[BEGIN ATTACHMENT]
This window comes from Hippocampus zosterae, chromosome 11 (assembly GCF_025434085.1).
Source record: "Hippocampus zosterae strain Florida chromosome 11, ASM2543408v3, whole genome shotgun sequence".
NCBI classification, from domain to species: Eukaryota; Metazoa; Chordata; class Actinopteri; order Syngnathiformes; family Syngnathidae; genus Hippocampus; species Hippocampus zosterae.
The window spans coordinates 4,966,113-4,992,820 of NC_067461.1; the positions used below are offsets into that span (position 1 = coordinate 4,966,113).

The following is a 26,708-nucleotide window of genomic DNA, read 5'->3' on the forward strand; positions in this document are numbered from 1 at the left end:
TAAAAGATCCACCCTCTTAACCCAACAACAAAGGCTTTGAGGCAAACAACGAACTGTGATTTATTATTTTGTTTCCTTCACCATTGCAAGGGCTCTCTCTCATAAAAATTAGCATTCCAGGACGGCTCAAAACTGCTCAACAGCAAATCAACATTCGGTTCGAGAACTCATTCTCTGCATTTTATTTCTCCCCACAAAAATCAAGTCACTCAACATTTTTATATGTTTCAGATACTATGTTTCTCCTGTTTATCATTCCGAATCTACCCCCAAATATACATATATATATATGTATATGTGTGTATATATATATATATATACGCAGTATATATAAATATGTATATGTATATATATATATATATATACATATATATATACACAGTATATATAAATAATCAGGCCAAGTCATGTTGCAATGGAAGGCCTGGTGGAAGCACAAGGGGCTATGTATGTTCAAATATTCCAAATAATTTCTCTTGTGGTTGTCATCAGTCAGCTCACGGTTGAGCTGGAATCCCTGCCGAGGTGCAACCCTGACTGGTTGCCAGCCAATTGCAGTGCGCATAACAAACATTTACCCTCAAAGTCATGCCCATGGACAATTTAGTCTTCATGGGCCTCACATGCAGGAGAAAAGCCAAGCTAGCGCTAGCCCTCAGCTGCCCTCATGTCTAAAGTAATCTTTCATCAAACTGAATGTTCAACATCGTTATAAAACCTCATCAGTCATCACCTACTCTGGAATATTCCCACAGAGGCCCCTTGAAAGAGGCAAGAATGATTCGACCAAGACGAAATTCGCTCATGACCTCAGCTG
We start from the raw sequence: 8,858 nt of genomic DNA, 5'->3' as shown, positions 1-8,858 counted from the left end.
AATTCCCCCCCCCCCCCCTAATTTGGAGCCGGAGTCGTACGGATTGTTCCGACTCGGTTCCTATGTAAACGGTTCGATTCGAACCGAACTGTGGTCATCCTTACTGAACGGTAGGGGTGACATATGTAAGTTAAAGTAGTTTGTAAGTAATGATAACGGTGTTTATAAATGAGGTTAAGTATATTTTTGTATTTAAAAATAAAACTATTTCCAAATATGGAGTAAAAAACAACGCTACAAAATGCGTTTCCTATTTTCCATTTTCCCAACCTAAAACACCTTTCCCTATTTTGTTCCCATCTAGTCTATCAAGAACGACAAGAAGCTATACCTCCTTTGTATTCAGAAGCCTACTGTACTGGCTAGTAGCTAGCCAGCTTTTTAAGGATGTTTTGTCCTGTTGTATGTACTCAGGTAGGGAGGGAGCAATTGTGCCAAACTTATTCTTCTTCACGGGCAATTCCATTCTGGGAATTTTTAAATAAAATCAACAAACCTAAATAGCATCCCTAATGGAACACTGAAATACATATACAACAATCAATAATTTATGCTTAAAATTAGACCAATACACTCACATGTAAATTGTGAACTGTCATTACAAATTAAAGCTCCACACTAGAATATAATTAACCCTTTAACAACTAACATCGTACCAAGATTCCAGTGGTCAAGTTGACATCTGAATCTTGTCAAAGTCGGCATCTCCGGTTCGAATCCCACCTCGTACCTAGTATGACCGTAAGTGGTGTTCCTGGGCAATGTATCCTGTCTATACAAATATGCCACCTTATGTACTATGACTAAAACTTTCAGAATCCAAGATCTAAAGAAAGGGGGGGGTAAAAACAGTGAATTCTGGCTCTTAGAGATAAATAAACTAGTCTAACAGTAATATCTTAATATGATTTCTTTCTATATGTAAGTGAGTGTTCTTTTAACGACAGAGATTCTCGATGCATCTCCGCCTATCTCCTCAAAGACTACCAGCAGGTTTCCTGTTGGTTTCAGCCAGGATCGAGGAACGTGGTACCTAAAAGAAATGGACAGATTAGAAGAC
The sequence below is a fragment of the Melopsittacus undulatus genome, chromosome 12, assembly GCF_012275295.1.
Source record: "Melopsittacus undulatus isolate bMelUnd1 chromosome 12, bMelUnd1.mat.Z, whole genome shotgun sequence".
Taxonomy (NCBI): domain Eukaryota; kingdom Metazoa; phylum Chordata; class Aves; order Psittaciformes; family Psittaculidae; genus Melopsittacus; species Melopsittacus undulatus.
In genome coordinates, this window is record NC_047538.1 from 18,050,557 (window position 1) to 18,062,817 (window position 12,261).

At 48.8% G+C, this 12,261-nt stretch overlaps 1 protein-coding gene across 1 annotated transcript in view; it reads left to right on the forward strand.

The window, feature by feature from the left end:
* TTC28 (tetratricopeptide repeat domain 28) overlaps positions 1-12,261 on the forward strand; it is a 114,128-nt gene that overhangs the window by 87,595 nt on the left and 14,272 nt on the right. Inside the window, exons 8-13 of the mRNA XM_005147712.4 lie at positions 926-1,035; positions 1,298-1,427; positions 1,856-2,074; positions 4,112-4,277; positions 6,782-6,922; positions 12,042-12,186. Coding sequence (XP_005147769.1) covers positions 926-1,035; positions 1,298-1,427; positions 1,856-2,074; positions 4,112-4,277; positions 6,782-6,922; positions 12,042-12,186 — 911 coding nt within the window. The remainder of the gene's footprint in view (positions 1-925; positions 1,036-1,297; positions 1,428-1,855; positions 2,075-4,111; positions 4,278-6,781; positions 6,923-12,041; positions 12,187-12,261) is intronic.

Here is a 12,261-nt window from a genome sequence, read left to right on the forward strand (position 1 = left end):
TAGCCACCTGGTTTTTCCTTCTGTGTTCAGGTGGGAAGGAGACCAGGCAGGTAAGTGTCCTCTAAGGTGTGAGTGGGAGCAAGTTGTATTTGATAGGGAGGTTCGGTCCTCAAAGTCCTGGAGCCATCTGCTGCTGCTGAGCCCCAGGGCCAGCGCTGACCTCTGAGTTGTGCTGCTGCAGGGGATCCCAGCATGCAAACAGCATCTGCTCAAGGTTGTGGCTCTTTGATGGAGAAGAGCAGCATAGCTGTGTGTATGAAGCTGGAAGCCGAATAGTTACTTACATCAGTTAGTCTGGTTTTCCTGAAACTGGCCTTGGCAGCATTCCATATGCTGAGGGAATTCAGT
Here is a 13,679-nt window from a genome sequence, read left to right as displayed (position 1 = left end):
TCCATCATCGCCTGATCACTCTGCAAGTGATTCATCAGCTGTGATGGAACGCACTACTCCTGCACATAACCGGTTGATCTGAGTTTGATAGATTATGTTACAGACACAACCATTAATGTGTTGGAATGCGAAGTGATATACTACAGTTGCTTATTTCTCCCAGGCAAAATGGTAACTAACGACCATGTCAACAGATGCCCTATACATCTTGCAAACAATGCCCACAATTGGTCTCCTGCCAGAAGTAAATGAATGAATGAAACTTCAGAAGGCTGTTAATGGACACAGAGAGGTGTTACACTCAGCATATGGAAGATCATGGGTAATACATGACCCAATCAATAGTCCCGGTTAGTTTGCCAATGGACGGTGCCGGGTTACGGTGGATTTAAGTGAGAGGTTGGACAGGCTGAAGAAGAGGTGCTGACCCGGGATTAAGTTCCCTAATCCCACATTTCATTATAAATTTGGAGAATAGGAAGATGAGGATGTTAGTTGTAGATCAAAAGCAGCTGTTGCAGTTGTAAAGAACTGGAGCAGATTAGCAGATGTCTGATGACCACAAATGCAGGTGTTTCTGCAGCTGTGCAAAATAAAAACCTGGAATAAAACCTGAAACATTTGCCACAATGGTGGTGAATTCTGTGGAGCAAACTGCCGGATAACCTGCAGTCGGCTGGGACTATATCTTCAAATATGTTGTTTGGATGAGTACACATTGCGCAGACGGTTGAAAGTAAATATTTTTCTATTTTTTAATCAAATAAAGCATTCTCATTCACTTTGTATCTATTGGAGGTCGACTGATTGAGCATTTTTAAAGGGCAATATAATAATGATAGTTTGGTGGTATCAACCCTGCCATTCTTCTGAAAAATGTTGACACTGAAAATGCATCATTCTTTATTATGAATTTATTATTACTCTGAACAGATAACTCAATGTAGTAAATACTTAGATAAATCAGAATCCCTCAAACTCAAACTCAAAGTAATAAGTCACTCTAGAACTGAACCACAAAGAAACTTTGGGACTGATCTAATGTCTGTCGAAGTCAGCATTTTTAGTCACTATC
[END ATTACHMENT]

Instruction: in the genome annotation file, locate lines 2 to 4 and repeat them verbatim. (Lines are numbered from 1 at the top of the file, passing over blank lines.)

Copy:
Source record: "Hippocampus zosterae strain Florida chromosome 11, ASM2543408v3, whole genome shotgun sequence".
NCBI classification, from domain to species: Eukaryota; Metazoa; Chordata; class Actinopteri; order Syngnathiformes; family Syngnathidae; genus Hippocampus; species Hippocampus zosterae.
The window spans coordinates 4,966,113-4,992,820 of NC_067461.1; the positions used below are offsets into that span (position 1 = coordinate 4,966,113).